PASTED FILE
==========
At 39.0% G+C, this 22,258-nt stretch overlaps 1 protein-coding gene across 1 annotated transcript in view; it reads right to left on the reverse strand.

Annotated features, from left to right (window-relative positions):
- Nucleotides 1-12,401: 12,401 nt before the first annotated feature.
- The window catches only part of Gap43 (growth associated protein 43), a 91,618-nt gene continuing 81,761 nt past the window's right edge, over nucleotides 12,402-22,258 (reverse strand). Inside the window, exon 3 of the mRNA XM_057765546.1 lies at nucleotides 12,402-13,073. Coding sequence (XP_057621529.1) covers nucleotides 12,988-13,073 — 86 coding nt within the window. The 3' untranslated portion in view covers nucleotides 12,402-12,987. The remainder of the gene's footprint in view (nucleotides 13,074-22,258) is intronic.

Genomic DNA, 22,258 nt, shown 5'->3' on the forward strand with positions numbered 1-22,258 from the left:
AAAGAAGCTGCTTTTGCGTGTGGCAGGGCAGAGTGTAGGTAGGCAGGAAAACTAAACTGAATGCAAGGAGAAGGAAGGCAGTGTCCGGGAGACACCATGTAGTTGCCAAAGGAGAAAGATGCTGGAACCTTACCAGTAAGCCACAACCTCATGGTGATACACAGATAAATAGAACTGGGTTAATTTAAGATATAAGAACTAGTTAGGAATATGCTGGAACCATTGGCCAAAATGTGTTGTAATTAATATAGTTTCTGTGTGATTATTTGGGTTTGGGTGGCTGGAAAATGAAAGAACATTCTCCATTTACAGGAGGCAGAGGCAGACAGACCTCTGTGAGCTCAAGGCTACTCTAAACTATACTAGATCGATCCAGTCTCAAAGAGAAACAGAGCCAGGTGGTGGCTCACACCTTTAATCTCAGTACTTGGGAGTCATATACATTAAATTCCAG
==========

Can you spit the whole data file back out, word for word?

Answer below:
At 39.0% G+C, this 22,258-nt stretch overlaps 1 protein-coding gene across 1 annotated transcript in view; it reads right to left on the reverse strand.

Annotated features, from left to right (window-relative positions):
- Nucleotides 1-12,401: 12,401 nt before the first annotated feature.
- The window catches only part of Gap43 (growth associated protein 43), a 91,618-nt gene continuing 81,761 nt past the window's right edge, over nucleotides 12,402-22,258 (reverse strand). Inside the window, exon 3 of the mRNA XM_057765546.1 lies at nucleotides 12,402-13,073. Coding sequence (XP_057621529.1) covers nucleotides 12,988-13,073 — 86 coding nt within the window. The 3' untranslated portion in view covers nucleotides 12,402-12,987. The remainder of the gene's footprint in view (nucleotides 13,074-22,258) is intronic.

Genomic DNA, 22,258 nt, shown 5'->3' on the forward strand with positions numbered 1-22,258 from the left:
AAAGAAGCTGCTTTTGCGTGTGGCAGGGCAGAGTGTAGGTAGGCAGGAAAACTAAACTGAATGCAAGGAGAAGGAAGGCAGTGTCCGGGAGACACCATGTAGTTGCCAAAGGAGAAAGATGCTGGAACCTTACCAGTAAGCCACAACCTCATGGTGATACACAGATAAATAGAACTGGGTTAATTTAAGATATAAGAACTAGTTAGGAATATGCTGGAACCATTGGCCAAAATGTGTTGTAATTAATATAGTTTCTGTGTGATTATTTGGGTTTGGGTGGCTGGAAAATGAAAGAACATTCTCCATTTACAGGAGGCAGAGGCAGACAGACCTCTGTGAGCTCAAGGCTACTCTAAACTATACTAGATCGATCCAGTCTCAAAGAGAAACAGAGCCAGGTGGTGGCTCACACCTTTAATCTCAGTACTTGGGAGTCATATACATTAAATTCCAG